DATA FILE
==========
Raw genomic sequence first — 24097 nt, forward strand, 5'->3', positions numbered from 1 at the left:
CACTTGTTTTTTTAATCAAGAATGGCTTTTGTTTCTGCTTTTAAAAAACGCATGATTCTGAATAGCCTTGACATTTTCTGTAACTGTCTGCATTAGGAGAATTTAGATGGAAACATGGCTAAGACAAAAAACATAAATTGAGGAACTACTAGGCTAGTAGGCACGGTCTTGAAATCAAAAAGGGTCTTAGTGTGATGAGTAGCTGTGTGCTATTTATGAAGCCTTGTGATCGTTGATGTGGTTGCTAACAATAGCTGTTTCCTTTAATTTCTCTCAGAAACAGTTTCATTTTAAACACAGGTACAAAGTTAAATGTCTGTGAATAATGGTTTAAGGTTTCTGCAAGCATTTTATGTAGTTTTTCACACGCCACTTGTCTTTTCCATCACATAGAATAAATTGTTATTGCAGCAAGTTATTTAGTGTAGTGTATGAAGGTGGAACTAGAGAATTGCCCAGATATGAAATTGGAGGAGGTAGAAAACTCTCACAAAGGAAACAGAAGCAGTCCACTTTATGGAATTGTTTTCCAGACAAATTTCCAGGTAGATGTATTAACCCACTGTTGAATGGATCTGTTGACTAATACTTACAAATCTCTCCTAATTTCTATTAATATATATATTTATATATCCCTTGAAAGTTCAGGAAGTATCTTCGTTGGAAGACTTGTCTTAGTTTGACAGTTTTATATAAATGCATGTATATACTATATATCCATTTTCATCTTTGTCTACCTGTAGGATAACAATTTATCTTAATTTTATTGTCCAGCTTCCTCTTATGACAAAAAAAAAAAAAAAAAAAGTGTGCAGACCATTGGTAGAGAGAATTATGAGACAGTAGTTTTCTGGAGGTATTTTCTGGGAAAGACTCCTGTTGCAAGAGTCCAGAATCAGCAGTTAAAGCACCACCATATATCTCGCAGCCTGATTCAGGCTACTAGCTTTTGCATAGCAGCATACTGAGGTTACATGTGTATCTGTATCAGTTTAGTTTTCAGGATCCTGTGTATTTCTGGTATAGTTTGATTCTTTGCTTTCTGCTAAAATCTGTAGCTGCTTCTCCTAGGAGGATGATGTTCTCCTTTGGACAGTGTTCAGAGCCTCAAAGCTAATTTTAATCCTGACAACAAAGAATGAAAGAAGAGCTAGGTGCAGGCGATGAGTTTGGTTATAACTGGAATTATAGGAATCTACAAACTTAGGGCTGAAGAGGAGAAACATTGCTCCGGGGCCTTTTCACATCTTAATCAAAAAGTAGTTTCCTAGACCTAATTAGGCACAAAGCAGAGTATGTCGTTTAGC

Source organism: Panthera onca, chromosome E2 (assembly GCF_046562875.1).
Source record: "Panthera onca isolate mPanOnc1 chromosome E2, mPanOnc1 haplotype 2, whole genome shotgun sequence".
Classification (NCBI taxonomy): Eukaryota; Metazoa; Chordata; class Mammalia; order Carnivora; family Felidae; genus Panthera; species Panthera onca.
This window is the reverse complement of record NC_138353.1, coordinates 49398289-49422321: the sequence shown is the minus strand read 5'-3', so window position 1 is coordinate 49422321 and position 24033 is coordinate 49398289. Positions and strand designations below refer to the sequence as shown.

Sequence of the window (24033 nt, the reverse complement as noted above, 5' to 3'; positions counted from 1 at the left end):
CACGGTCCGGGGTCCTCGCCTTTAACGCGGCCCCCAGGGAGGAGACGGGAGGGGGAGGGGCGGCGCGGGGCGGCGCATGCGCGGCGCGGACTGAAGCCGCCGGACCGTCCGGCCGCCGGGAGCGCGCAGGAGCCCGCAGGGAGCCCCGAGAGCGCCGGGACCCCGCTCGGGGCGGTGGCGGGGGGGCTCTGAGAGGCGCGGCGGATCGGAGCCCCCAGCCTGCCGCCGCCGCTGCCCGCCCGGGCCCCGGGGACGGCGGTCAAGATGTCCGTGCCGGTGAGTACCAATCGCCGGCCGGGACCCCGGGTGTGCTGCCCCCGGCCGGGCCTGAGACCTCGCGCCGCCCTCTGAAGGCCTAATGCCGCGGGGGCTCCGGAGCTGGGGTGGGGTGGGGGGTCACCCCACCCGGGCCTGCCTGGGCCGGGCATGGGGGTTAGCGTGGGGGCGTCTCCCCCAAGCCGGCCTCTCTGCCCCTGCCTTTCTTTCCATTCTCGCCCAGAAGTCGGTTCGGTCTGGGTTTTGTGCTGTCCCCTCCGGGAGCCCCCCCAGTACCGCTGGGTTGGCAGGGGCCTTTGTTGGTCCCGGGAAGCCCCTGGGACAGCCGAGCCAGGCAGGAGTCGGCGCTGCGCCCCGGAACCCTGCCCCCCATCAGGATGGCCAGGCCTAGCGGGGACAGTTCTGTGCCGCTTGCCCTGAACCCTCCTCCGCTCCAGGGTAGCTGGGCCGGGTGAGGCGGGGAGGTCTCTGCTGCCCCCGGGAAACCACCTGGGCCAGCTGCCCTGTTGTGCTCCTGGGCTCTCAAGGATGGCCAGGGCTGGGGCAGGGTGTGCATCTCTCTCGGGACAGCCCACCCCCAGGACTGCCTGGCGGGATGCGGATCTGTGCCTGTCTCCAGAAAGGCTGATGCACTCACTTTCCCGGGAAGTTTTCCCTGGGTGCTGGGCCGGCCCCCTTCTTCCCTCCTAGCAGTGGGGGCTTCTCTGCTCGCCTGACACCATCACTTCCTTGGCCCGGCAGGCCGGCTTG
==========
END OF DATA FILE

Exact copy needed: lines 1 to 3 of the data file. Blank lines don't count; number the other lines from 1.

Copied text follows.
Raw genomic sequence first — 24097 nt, forward strand, 5'->3', positions numbered from 1 at the left:
CACTTGTTTTTTTAATCAAGAATGGCTTTTGTTTCTGCTTTTAAAAAACGCATGATTCTGAATAGCCTTGACATTTTCTGTAACTGTCTGCATTAGGAGAATTTAGATGGAAACATGGCTAAGACAAAAAACATAAATTGAGGAACTACTAGGCTAGTAGGCACGGTCTTGAAATCAAAAAGGGTCTTAGTGTGATGAGTAGCTGTGTGCTATTTATGAAGCCTTGTGATCGTTGATGTGGTTGCTAACAATAGCTGTTTCCTTTAATTTCTCTCAGAAACAGTTTCATTTTAAACACAGGTACAAAGTTAAATGTCTGTGAATAATGGTTTAAGGTTTCTGCAAGCATTTTATGTAGTTTTTCACACGCCACTTGTCTTTTCCATCACATAGAATAAATTGTTATTGCAGCAAGTTATTTAGTGTAGTGTATGAAGGTGGAACTAGAGAATTGCCCAGATATGAAATTGGAGGAGGTAGAAAACTCTCACAAAGGAAACAGAAGCAGTCCACTTTATGGAATTGTTTTCCAGACAAATTTCCAGGTAGATGTATTAACCCACTGTTGAATGGATCTGTTGACTAATACTTACAAATCTCTCCTAATTTCTATTAATATATATATTTATATATCCCTTGAAAGTTCAGGAAGTATCTTCGTTGGAAGACTTGTCTTAGTTTGACAGTTTTATATAAATGCATGTATATACTATATATCCATTTTCATCTTTGTCTACCTGTAGGATAACAATTTATCTTAATTTTATTGTCCAGCTTCCTCTTATGACAAAAAAAAAAAAAAAAAAAGTGTGCAGACCATTGGTAGAGAGAATTATGAGACAGTAGTTTTCTGGAGGTATTTTCTGGGAAAGACTCCTGTTGCAAGAGTCCAGAATCAGCAGTTAAAGCACCACCATATATCTCGCAGCCTGATTCAGGCTACTAGCTTTTGCATAGCAGCATACTGAGGTTACATGTGTATCTGTATCAGTTTAGTTTTCAGGATCCTGTGTATTTCTGGTATAGTTTGATTCTTTGCTTTCTGCTAAAATCTGTAGCTGCTTCTCCTAGGAGGATGATGTTCTCCTTTGGACAGTGTTCAGAGCCTCAAAGCTAATTTTAATCCTGACAACAAAGAATGAAAGAAGAGCTAGGTGCAGGCGATGAGTTTGGTTATAACTGGAATTATAGGAATCTACAAACTTAGGGCTGAAGAGGAGAAACATTGCTCCGGGGCCTTTTCACATCTTAATCAAAAAGTAGTTTCCTAGACCTAATTAGGCACAAAGCAGAGTATGTCGTTTAGC

Source organism: Panthera onca, chromosome E2 (assembly GCF_046562875.1).